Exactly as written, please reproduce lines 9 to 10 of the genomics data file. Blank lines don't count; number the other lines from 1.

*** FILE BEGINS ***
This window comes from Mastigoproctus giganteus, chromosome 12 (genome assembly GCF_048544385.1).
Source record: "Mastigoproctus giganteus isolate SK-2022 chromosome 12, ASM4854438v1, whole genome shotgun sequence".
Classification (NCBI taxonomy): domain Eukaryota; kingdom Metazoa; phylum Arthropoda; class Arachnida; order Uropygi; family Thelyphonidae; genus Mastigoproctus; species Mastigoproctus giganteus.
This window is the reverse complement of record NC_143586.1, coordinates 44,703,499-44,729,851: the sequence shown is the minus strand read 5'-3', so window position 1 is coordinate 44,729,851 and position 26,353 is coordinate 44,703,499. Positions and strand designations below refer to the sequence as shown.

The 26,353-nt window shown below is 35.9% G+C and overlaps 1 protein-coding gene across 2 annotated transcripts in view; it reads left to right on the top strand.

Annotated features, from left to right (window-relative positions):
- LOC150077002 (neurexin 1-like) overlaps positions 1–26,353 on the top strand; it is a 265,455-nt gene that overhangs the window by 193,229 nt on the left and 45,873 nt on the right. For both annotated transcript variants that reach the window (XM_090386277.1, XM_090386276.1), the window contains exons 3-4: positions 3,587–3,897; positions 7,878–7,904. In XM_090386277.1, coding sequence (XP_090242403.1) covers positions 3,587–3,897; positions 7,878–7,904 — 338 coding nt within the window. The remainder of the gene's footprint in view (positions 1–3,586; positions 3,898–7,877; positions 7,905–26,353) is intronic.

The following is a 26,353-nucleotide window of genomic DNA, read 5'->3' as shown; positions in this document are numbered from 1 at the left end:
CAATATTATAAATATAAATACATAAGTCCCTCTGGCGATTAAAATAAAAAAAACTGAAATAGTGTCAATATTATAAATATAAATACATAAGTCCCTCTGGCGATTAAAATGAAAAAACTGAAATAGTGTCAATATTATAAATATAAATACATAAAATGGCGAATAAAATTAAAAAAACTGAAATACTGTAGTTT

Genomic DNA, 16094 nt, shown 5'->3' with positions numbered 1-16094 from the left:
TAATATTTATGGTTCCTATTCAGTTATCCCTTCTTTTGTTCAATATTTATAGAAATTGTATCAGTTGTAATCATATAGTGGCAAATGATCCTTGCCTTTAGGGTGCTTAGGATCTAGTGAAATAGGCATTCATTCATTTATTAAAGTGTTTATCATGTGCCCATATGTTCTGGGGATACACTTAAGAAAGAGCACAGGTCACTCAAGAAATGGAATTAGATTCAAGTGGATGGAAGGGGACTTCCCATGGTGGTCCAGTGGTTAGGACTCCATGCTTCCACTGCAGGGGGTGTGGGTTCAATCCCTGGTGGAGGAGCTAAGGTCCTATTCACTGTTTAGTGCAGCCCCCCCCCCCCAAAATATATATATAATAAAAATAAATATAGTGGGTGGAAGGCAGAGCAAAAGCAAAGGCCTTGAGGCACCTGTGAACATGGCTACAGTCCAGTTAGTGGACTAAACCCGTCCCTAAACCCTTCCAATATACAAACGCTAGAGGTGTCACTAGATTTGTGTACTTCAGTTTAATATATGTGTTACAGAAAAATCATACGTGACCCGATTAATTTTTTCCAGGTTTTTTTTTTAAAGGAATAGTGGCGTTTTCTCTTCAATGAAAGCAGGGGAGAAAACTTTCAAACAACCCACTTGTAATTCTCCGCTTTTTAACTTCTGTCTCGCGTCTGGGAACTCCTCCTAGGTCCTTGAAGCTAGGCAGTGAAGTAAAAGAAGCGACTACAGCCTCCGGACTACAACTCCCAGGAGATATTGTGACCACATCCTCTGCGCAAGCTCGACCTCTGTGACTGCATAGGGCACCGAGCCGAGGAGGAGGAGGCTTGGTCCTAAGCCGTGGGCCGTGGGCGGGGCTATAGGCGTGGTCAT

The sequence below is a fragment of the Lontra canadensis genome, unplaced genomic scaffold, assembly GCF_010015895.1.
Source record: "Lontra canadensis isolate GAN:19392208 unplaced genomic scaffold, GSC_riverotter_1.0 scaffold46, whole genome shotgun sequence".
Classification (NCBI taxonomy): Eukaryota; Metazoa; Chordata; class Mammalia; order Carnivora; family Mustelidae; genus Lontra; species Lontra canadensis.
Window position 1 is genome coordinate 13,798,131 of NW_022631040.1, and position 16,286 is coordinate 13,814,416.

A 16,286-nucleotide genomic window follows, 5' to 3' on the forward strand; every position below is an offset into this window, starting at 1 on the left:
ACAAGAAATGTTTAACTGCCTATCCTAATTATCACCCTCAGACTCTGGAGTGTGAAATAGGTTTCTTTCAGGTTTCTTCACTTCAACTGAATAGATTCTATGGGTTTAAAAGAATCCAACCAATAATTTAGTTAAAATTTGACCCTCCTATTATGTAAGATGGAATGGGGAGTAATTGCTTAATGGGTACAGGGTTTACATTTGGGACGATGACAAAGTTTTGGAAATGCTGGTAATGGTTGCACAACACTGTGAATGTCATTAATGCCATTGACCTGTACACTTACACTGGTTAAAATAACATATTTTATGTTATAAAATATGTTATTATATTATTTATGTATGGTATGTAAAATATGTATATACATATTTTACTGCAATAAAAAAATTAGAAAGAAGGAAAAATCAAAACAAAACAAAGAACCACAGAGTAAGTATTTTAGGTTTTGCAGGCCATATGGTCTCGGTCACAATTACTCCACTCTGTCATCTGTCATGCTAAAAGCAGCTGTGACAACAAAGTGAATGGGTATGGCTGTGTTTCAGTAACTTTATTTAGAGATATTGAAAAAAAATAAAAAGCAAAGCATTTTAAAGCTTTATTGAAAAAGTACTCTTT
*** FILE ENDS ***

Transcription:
CAATATTATAAATATAAATACATAAGTCCCTCTGGCGATTAAAATAAAAAAAACTGAAATAGTGTCAATATTATAAATATAAATACATAAGTCCCTCTGGCGATTAAAATGAAAAAACTGAAATAGTGTCAATATTATAAATATAAATACATAAAATGGCGAATAAAATTAAAAAAACTGAAATACTGTAGTTT

Genomic DNA, 16094 nt, shown 5'->3' with positions numbered 1-16094 from the left: